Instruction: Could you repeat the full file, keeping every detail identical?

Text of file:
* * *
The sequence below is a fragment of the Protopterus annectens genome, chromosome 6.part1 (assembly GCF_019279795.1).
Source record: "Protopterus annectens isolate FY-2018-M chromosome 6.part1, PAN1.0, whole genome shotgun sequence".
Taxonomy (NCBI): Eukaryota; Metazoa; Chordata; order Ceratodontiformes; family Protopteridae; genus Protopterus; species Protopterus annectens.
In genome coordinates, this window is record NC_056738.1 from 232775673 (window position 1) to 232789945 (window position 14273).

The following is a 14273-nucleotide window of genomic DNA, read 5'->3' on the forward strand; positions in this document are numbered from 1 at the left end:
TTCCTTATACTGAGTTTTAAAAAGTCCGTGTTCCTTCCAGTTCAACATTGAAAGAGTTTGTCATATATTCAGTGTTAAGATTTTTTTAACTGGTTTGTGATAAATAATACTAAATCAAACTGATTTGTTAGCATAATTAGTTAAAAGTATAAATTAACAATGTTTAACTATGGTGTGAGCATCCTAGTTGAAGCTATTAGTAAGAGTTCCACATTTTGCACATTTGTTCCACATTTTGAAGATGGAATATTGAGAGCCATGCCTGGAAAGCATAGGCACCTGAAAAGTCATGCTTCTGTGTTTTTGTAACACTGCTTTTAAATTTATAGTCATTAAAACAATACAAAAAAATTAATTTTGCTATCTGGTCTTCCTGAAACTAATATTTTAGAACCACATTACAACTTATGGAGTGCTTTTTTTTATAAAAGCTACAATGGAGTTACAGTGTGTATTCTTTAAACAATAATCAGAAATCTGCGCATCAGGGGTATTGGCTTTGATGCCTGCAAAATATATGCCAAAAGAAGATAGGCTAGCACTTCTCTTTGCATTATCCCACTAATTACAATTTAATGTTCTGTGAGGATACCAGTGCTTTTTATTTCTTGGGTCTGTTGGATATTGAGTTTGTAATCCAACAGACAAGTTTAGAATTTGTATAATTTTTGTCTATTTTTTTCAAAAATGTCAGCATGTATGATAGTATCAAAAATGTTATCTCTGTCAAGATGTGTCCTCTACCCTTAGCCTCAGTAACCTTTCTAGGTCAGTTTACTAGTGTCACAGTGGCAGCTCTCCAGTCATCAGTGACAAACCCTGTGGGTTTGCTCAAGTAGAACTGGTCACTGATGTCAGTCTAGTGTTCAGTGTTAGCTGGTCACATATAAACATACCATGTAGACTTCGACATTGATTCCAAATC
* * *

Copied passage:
The sequence below is a fragment of the Protopterus annectens genome, chromosome 6.part1 (assembly GCF_019279795.1).
Source record: "Protopterus annectens isolate FY-2018-M chromosome 6.part1, PAN1.0, whole genome shotgun sequence".
Taxonomy (NCBI): Eukaryota; Metazoa; Chordata; order Ceratodontiformes; family Protopteridae; genus Protopterus; species Protopterus annectens.
In genome coordinates, this window is record NC_056738.1 from 232775673 (window position 1) to 232789945 (window position 14273).

The following is a 14273-nucleotide window of genomic DNA, read 5'->3' on the forward strand; positions in this document are numbered from 1 at the left end:
TTCCTTATACTGAGTTTTAAAAAGTCCGTGTTCCTTCCAGTTCAACATTGAAAGAGTTTGTCATATATTCAGTGTTAAGATTTTTTTAACTGGTTTGTGATAAATAATACTAAATCAAACTGATTTGTTAGCATAATTAGTTAAAAGTATAAATTAACAATGTTTAACTATGGTGTGAGCATCCTAGTTGAAGCTATTAGTAAGAGTTCCACATTTTGCACATTTGTTCCACATTTTGAAGATGGAATATTGAGAGCCATGCCTGGAAAGCATAGGCACCTGAAAAGTCATGCTTCTGTGTTTTTGTAACACTGCTTTTAAATTTATAGTCATTAAAACAATACAAAAAAATTAATTTTGCTATCTGGTCTTCCTGAAACTAATATTTTAGAACCACATTACAACTTATGGAGTGCTTTTTTTTATAAAAGCTACAATGGAGTTACAGTGTGTATTCTTTAAACAATAATCAGAAATCTGCGCATCAGGGGTATTGGCTTTGATGCCTGCAAAATATATGCCAAAAGAAGATAGGCTAGCACTTCTCTTTGCATTATCCCACTAATTACAATTTAATGTTCTGTGAGGATACCAGTGCTTTTTATTTCTTGGGTCTGTTGGATATTGAGTTTGTAATCCAACAGACAAGTTTAGAATTTGTATAATTTTTGTCTATTTTTTTCAAAAATGTCAGCATGTATGATAGTATCAAAAATGTTATCTCTGTCAAGATGTGTCCTCTACCCTTAGCCTCAGTAACCTTTCTAGGTCAGTTTACTAGTGTCACAGTGGCAGCTCTCCAGTCATCAGTGACAAACCCTGTGGGTTTGCTCAAGTAGAACTGGTCACTGATGTCAGTCTAGTGTTCAGTGTTAGCTGGTCACATATAAACATACCATGTAGACTTCGACATTGATTCCAAATC